A group of retired black educators, church officials and civic leaders met with Harmon at a local church. Afterward, the group denounced the handcuffing and said police and educators should have found a better way.
"St. Pete just comes out smelling when you look at that picture that's worth a thousand words," said Sevell C. Brown, president of the Florida Chapter of the Southern Christian Leadership Conference.
Later, St. Petersburg NAACP president Darryl Rouson denounced the handcuffing as "bone-headed."
"How is it that officers of the law who are trained to talk the weapons from the hands of murderous suspects, talk suicidal people down from bridges and out of situations felt compelled to subdue a 5-year-old with handcuffs?" he said.
Added Rouson: "We're also reminding parents that they, too, bear some responsibility for behavior of children."
Both groups were cautious on the subject of race, which has crept into the debate over the girl's treatment because she is black.
Black leaders noted that Mark Williams - the veteran police officer heard on the video confronting the girl and directing the handcuffing - is black. So is the school's principal and the police sergeant who arrived on the scene later and put an end to talk that the girl be prosecuted.
Rouson described Williams as a respected member of the community and noted the girl had previous problems at school. He said some people cautioned the NAACP to "tread carefully" because Akins had sold the rights to her story to A Current Affair.
"This is a complicated issue," he said.
Harmon gave the most detailed account so far of how police came to be called to the school.
On March 7, a week before the handcuffing, Officer Williams left his business card at Fairmount during a call unrelated to the girl.
The next day, school officials were struggling with disciplining Akins' daughter, Harmon said. They tried to call Akins and the girl's grandmother. They also tried to call Pinellas schools police, he said.
Getting no response, they called city police. But a police supervisor canceled the call, Harmon said, probably concluding the call was not appropriate for police to handle.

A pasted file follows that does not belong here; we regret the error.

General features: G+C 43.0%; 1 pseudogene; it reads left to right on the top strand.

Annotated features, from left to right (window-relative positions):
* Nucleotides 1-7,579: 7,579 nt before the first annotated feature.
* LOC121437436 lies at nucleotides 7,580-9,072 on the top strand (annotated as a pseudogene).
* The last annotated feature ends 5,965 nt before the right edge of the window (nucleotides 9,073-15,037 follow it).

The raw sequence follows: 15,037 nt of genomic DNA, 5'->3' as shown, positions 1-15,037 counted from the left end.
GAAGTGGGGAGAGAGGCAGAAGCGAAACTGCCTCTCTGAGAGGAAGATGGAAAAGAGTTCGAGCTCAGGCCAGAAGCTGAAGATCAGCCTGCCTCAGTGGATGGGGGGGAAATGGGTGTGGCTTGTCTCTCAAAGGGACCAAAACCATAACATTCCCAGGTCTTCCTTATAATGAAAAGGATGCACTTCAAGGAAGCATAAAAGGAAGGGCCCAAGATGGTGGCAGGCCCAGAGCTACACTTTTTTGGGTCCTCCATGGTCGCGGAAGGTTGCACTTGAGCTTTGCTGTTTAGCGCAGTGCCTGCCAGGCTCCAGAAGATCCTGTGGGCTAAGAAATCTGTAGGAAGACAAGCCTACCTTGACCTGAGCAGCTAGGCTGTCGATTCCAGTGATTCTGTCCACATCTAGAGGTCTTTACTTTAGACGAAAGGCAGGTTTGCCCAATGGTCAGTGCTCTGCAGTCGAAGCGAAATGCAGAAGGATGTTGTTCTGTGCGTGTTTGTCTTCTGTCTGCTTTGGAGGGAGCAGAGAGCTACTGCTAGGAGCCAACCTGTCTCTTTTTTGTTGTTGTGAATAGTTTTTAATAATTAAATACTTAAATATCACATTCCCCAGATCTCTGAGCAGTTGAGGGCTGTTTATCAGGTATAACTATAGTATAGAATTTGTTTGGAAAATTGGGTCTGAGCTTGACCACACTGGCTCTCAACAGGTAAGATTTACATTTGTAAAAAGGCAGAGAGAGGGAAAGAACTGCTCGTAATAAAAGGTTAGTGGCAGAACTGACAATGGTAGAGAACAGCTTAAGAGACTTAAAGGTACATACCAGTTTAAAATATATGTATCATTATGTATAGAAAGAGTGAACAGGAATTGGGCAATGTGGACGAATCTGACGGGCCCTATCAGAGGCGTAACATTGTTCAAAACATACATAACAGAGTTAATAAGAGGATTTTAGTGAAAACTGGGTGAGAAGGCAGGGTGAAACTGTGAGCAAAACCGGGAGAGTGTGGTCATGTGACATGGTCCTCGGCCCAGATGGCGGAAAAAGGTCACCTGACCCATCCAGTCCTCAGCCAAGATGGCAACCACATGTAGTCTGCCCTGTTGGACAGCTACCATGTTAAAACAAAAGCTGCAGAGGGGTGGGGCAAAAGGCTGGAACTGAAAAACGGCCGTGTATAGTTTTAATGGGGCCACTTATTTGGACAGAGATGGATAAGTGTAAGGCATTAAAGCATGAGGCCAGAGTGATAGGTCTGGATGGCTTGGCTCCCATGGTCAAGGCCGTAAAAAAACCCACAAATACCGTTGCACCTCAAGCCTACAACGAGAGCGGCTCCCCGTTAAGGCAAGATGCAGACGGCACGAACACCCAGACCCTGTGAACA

In frustration, he said, the school used Williams' business card and called him on his cell phone. Williams responded and spoke to the girl about "good choices, bad choices, that sort of thing," Harmon said. "At some point he did display his handcuffs to her."
He said the department will look closely at the nature of that conversation. If the handcuffs were used to intimidate the girl, he said, "that's against our policy and we don't do that."
On March 14, the day of the taping, the school called city police again after Pinellas schools police could not come.
Williams heard the call, was familiar with the girl and "decided on his own to respond," Harmon said. Williams was with an officer in training. Another unit with two additional officers responded to the call officially, bringing the total to four.
Harmon said he did not know why a police supervisor did not cancel the call, as was done a week earlier.
Williams is the officer heard on the tape saying to the girl before her handcuffing: "You need to calm down. You need to do it now. Okay?"
The chief said his "heart goes out" to the girl.
"We need to do what we can as a community to help her," he said. "We need to look at how do we change that behavior on the front end so we never get to this point again."
Times staff writer Alex Leary contributed to this report.
[Last modified April 29, 2005, 00:58:35]